I have recently been promoted to associate professor with tenure. But I want to relocate to another institution of similar rating. Is it possible to get an offer with tenure from another institution in the US? How common/uncommon is it in the US? Advices on the procedure with respect to the US academia will be highly appreciated.

The central part of my question is about the possibility for retaining the 'tenured' status at the mid-career move (e.g., how common it is and how to negotiate).

  • Thank you @AnonymousPhysicist for pointing to the earlier posts. Those are insightful, but do not address my question. The central part of my question is about the possibility for retaining 'tenured' status.
    – relocator
    Dec 30, 2020 at 4:11
  • 2
    Usually one does not move unless one retains the same rank or gets a higher rank. So yes, tenured status is usually retained. Dec 30, 2020 at 4:18
  • 4
    As discussed in the other question, there is not a standard procedure. Dec 30, 2020 at 4:19
  • Thank you @AnonymousPhysicist !
    – relocator
    Dec 30, 2020 at 4:24

1 Answer 1


It is possible. It is done all the time. But you should not expect getting any tenured or tenure-track job to be easy. Advice: Don't resign your current job until you get the new one.

My experience:
Perhaps the usual would be hiring an associate professor with a one-year probationary period, after which tenure would be determined. Our university was reluctant to grant tenure immediately, so if we wanted it our chairman would have to make a special plea to the dean or even the provost. On the other hand, I never saw the tenure denied after the one-year period.

  • Thank you @GEdgar for responding to the central part of my question (which is about the possibility for retaining 'tenured' status). I surely won't quit job before securing another offer :). Any advice on the key factors in the negotiation for retaining tenured status?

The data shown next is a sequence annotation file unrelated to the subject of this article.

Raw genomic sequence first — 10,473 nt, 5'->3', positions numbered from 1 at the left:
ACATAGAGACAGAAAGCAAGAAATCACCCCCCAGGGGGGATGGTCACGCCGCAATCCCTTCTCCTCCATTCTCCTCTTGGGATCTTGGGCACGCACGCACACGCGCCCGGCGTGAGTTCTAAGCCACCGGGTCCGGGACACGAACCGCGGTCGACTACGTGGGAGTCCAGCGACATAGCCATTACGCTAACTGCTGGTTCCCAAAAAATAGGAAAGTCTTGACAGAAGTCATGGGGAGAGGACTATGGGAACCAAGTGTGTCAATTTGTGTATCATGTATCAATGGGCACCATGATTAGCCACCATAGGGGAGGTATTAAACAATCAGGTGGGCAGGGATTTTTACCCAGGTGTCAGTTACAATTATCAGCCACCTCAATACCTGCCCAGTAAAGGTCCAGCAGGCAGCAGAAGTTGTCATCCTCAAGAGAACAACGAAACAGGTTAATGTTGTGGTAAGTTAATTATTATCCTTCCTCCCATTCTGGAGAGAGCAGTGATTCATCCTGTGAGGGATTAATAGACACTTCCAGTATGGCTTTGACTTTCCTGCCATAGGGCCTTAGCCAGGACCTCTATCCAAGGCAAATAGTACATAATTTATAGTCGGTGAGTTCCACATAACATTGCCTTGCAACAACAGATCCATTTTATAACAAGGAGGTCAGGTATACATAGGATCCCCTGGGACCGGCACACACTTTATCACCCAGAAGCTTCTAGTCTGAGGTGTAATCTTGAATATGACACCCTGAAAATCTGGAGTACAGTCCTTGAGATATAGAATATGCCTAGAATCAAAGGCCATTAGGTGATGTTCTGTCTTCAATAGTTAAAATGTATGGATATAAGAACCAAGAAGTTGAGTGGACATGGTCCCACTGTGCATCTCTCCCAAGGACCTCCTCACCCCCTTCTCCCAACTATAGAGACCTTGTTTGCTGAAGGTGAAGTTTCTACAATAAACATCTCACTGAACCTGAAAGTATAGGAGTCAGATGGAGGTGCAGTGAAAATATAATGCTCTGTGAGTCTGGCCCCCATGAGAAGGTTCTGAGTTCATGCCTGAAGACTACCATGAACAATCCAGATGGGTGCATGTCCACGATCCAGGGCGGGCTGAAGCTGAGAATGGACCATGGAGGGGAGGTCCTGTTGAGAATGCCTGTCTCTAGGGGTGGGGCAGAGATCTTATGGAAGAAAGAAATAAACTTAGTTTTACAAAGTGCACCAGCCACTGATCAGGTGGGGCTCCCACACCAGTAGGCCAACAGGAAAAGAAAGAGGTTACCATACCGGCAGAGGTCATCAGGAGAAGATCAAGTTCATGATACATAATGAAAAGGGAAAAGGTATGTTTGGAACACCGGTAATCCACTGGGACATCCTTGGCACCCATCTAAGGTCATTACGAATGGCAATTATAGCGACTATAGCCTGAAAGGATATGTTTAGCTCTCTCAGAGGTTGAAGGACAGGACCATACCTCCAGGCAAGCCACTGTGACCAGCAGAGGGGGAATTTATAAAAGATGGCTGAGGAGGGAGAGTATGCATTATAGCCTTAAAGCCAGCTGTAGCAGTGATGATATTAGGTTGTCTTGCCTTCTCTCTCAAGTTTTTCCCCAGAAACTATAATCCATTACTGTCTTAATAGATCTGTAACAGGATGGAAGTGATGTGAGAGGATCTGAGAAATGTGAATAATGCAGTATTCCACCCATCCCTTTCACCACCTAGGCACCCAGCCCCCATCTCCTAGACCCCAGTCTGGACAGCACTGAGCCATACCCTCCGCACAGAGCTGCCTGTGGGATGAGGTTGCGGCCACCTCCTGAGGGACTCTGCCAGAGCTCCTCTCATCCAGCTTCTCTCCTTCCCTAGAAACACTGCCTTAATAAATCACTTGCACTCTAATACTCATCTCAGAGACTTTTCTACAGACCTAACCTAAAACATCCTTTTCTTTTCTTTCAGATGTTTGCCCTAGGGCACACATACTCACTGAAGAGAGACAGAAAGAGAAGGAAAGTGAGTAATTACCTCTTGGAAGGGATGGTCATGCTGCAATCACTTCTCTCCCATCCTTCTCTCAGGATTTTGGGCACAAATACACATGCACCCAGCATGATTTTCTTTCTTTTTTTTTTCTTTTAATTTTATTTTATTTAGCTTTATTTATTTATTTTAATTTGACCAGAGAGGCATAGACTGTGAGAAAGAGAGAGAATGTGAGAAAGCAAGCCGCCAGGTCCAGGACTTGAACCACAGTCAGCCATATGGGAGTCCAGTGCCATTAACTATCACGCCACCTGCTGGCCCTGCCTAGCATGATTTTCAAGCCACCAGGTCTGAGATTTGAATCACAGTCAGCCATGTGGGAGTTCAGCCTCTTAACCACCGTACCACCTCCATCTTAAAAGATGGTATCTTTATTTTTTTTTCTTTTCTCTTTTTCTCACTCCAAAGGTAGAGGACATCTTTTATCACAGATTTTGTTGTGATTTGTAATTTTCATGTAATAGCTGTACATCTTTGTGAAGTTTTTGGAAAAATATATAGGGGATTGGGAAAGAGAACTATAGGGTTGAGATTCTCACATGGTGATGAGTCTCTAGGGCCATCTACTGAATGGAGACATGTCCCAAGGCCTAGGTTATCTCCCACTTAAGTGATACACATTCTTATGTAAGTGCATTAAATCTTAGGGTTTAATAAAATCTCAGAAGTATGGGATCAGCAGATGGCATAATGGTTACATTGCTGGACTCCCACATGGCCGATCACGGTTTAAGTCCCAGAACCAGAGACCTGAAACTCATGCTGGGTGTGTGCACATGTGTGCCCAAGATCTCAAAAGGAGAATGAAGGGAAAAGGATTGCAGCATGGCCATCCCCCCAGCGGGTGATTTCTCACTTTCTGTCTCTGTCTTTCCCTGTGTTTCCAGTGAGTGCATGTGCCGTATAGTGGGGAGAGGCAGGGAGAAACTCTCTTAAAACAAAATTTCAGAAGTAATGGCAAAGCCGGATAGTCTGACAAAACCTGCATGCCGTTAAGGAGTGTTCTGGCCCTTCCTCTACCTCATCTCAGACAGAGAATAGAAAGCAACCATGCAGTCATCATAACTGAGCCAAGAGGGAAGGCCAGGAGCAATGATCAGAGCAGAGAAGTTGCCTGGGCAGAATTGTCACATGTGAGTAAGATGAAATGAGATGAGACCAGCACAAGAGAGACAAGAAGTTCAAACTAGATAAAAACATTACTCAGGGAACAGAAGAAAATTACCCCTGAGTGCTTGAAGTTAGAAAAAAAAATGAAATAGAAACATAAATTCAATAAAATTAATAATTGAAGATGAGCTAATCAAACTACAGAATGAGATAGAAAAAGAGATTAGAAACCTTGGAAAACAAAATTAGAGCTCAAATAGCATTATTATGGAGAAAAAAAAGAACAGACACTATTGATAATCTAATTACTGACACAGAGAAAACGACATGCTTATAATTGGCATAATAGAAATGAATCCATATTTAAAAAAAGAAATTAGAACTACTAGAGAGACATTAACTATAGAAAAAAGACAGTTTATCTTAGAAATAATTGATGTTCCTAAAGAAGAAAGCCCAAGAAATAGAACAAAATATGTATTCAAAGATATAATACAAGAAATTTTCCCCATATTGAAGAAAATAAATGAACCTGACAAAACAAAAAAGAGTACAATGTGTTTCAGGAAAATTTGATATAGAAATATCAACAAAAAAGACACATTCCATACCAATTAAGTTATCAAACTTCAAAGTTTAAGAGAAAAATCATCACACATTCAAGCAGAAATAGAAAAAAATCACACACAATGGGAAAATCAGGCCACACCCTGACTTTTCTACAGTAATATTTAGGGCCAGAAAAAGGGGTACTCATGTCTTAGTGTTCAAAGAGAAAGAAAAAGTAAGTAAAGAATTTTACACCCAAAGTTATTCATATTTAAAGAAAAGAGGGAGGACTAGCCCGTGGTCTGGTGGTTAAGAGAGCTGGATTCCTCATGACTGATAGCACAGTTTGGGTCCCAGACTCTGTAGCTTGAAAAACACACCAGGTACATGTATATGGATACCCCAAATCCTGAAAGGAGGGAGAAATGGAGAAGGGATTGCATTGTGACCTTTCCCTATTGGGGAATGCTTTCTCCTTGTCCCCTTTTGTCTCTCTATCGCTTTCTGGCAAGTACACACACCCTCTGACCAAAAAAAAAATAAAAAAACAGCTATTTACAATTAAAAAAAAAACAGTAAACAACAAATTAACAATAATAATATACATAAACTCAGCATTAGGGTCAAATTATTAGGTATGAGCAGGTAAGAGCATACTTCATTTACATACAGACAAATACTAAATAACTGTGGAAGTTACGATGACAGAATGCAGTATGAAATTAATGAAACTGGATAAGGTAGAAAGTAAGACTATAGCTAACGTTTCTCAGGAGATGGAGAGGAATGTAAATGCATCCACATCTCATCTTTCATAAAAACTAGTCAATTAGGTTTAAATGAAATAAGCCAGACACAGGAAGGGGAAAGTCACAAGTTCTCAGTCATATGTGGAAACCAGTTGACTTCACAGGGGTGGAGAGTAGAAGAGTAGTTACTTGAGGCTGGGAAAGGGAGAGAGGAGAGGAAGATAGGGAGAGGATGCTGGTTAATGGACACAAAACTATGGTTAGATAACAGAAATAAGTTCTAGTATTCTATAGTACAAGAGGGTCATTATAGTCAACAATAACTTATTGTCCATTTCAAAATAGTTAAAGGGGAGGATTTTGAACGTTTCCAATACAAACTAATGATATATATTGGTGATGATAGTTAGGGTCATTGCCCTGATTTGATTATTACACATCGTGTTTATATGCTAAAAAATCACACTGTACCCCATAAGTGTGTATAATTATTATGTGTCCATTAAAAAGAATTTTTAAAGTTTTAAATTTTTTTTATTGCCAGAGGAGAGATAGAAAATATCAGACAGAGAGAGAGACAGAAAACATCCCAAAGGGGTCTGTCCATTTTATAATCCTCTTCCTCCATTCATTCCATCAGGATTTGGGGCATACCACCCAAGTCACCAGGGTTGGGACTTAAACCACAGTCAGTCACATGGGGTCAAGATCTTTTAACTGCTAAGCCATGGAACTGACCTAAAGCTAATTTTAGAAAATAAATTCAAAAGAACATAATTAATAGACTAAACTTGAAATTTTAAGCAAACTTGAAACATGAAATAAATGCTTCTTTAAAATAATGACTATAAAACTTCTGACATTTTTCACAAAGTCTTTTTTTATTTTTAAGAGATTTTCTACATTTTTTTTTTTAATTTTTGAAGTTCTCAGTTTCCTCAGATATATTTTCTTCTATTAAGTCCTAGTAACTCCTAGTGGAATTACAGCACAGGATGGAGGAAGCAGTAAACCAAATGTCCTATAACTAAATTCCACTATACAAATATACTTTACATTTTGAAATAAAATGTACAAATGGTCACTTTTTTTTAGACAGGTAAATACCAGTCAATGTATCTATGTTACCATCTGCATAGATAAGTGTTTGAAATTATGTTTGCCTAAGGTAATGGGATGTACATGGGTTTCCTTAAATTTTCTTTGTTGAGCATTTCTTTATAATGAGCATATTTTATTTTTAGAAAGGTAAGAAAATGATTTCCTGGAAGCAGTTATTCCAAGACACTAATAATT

– relocator
    Dec 30, 2020 at 4:15
  • @relocator They should really want to hire you, and you should make it clear that you won't come without tenure. (Of course, if you are desperate to leave for whatever reason, this might be difficult.)
    – user151413
    Dec 30, 2020 at 12:26
  • I would think that a two year probationary period is also pretty common, especially for someone at the beginning of their career. I think that tenure-at-hire is pretty uncommon except for senior level superstars.
    – Buffy
    Dec 30, 2020 at 13:14
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    @Buffy - although I’ve known a few senior level superstars who didn’t care about tenure at all.
    – Jon Custer
    Dec 30, 2020 at 13:19
  • 2
    Let me add that I've seen people taking a sabbatical in one university and use that for that "one-year probation period", and then they can decide if they move or not.
    – Ink blot
    Dec 30, 2020 at 14:14

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